Texas city faces bone dry reality

GROESBECK, Texas - The city of Groesbeck, about 100 miles south of Dallas, is home to just over 4,000 people, including many farmers and coal miners.

CBS News correspondent Anna Werner reports the Brewed Awakenings restaurant here survived the great recession. But owner Joey Armstrong worries it may not make it through the great drought of 2011. Groesbeck expects to run out of water in two weeks.

The city of Groesbeck, Texas expects to soon run out of water after enduring 90 days of temperatures over 100 degrees this year.
The city of Groesbeck, Texas expects to soon run out of water after enduring 90 days of temperatures over 100 degrees this year.
CBS News

"It's possible we would have to close," Armstrong said. "Employees would be out of work. I mean I've got to be able to wash dishes."

More about the city of Groesbeck

Total rainfall in Groesbeck this year is off by more than one-third, and there were 90 days of temperatures above 100 degrees this past summer. The combination dried up the city's water supplies.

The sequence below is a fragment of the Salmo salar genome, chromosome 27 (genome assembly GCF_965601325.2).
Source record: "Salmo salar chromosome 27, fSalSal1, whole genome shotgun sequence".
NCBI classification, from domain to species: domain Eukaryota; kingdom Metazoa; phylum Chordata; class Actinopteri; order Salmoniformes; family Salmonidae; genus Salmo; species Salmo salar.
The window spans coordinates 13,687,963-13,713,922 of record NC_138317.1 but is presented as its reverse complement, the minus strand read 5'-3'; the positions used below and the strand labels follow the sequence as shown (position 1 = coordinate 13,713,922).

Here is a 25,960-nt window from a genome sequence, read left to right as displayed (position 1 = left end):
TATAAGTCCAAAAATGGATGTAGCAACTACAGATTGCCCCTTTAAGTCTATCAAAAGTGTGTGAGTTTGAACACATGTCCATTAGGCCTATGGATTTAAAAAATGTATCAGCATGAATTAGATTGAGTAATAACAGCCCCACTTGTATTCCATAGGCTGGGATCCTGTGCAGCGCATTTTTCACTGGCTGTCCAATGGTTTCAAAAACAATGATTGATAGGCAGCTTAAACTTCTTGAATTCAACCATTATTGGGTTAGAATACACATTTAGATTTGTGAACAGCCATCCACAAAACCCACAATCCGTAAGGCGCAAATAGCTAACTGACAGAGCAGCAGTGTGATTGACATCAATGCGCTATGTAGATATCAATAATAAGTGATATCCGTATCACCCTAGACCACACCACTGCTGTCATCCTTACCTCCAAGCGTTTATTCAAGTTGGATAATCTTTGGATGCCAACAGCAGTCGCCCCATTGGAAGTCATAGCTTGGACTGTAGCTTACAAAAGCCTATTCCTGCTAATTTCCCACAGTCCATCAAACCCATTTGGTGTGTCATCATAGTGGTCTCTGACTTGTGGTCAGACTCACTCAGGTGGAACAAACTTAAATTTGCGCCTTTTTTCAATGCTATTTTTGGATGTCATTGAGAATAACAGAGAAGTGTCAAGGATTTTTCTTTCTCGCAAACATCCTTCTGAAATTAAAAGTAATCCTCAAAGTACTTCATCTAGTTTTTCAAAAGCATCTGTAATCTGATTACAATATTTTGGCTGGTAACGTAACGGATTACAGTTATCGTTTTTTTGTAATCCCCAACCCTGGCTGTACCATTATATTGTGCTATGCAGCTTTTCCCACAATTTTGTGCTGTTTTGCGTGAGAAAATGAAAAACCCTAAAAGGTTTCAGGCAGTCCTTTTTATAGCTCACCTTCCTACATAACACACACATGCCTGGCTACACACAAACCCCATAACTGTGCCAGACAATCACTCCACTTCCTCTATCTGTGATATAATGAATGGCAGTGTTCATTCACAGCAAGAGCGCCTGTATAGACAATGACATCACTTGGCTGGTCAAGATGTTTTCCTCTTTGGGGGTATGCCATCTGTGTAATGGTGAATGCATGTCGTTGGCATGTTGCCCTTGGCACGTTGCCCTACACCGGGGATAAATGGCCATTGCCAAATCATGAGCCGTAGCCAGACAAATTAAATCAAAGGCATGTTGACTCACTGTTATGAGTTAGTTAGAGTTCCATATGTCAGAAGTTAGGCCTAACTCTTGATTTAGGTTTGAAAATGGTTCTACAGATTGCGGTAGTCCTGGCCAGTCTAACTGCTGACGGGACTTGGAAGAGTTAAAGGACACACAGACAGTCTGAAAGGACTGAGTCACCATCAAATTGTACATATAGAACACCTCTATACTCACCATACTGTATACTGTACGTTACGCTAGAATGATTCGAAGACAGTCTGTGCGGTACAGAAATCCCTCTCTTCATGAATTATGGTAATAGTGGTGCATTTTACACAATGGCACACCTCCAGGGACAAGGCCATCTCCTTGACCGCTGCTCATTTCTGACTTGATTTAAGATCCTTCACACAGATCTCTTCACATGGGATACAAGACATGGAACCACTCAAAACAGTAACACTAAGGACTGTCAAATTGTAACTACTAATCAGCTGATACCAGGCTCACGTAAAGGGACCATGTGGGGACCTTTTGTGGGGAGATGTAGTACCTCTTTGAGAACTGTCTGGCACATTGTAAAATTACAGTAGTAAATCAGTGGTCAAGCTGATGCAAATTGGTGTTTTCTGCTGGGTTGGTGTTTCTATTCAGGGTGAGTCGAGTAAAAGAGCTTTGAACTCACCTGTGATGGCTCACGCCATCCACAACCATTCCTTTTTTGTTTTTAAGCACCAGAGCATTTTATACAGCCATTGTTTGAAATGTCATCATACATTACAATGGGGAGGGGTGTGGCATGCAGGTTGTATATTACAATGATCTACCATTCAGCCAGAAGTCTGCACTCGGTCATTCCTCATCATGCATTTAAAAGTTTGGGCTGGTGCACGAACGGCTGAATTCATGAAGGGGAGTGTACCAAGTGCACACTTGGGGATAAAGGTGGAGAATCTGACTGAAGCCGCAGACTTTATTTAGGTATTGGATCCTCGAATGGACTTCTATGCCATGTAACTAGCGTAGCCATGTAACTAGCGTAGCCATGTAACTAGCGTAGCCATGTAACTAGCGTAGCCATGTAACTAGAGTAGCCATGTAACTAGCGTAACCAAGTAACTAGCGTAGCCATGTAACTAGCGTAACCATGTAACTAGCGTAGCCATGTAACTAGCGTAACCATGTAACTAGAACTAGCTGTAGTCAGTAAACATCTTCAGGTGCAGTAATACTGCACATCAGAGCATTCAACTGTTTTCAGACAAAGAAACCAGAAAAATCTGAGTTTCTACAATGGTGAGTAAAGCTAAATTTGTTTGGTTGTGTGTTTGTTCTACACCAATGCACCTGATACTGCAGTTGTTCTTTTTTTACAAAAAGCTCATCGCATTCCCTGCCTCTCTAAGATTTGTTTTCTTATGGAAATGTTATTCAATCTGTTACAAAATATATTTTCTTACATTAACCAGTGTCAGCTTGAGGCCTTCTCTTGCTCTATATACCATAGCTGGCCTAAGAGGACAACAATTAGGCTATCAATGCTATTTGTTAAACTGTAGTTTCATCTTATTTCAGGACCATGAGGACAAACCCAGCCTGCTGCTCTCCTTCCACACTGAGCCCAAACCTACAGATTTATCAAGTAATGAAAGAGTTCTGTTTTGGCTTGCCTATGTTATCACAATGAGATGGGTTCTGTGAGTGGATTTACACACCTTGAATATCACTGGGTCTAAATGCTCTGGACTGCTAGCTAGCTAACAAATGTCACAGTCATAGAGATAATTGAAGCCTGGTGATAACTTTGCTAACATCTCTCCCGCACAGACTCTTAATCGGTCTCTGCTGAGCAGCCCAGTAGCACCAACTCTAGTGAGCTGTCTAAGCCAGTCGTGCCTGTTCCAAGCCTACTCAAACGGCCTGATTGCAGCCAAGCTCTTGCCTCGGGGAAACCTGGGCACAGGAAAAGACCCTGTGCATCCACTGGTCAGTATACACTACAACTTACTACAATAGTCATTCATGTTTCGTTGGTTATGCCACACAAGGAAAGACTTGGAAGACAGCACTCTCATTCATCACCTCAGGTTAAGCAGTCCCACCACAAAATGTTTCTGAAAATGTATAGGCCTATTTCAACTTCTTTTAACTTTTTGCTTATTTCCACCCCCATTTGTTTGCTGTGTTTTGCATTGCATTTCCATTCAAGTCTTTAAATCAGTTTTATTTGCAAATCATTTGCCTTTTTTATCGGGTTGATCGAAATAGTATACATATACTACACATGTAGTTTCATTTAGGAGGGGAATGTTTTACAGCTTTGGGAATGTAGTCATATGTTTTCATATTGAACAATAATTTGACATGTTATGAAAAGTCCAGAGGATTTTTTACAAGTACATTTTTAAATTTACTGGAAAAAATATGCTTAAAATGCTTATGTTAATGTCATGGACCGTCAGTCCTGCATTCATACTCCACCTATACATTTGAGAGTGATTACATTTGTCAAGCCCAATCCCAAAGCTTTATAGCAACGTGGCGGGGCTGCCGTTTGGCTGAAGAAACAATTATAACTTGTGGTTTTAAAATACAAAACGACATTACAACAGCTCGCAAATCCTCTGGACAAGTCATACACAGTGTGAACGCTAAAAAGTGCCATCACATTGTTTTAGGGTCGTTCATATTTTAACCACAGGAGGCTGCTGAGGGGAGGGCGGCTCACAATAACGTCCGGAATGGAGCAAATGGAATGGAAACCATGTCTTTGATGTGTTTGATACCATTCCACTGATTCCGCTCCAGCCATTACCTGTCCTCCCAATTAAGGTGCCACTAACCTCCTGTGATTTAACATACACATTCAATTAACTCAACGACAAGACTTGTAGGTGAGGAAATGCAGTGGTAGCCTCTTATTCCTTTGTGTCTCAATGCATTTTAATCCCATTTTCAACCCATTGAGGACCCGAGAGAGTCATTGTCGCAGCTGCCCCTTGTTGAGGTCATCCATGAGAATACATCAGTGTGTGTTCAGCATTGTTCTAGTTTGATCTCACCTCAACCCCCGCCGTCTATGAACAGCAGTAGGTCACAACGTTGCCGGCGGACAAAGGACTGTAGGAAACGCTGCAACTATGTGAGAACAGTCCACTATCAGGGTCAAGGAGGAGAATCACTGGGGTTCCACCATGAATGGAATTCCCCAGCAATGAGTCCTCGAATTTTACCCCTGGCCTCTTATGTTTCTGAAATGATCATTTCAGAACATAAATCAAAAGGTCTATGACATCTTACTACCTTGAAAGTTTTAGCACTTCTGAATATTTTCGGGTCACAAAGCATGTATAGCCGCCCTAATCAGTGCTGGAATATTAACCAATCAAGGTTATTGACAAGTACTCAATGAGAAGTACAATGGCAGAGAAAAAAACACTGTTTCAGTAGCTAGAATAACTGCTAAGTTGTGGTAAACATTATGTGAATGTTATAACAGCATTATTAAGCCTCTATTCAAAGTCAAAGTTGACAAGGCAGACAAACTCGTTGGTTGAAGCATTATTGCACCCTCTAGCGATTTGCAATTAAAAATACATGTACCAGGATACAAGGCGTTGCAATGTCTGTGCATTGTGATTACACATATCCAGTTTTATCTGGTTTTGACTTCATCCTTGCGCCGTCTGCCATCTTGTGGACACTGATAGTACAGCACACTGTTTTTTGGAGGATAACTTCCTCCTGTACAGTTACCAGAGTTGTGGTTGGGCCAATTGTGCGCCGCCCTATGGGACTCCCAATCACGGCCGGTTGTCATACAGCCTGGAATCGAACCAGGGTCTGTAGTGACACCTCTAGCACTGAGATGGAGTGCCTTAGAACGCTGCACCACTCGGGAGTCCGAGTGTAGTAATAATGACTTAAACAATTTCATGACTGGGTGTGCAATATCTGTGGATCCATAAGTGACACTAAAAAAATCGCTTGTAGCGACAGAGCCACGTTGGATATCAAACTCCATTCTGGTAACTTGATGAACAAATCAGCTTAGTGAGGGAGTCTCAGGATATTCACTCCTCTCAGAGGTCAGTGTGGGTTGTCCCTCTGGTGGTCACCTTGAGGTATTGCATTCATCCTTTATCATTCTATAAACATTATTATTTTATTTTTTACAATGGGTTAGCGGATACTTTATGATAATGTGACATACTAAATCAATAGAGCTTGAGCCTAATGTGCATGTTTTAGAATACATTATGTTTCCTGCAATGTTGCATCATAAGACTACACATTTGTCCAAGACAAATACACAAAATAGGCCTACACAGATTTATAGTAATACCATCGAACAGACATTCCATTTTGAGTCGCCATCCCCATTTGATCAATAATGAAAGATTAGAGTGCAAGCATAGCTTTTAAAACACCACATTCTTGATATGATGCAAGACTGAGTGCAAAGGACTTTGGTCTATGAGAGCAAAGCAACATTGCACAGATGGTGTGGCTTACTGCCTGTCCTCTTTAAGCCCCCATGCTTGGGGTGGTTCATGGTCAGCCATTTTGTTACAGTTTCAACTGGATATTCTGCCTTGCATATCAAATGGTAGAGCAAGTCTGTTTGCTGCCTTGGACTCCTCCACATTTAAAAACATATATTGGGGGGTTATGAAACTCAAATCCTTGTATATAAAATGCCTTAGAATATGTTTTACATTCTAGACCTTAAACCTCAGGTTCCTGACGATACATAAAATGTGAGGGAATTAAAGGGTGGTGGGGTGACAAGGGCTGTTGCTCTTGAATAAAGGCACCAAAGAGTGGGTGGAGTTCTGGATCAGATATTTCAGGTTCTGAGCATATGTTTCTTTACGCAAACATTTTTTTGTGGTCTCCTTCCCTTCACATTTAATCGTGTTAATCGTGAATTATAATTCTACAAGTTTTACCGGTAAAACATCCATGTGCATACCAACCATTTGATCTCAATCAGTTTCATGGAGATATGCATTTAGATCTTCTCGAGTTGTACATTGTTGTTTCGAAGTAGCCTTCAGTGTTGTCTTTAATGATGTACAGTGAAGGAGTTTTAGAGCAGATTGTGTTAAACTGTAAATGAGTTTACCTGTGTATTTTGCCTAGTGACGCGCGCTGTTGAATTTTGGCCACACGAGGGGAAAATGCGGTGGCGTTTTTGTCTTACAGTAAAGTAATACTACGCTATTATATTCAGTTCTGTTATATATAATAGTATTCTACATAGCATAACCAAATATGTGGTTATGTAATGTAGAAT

The Navasota River is now flowing at 75 percent below normal. At Fort Parker Lake, 730 million gallons of water have now evaporated.

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Tom Hawkins, who runs The Groesbeck Journal, said, "People are very concerned." For several weeks, he ended his newspaper stories about the water problems with "please continue to pray for rain." He said he was "trying to put a postive note on a very negative situation, I guess."

Groesbeck gets most of its water from a single pipe coming from Fort Parker Lake. But the lake has dropped four feet. If it drops another two inches, the pipe will soon run dry.

Groesbeck Mayor Jackie Levinstrong decided the city had to take action. Acting on her recommendation, the city council voted to pipe water from a nearby quarry. The emergency project could cost Groesbeck as much as $225,000. That's the same amount of money that funds Groesbeck's public works department.

"I'm very optimistic about the fact we're going to make it," Levinstrong said. "We have to, we just have to."

The city has banned all outdoor watering. So Hawkins waters what few plants he has left with the used water from his shower.

Armstrong's plan however, is simpler. "Just say a little prayer," she said. "Say a lot of them."

There are a lot of prayers here, and in other communities as well. A dozen other Texas cities have notified the state they too, may not have enough water to make it until spring.

Monday night, the area around Groesbeck got about two inches of rain, meaning it seems Armstrong's prayers have been answered -- at least until around Christmas.

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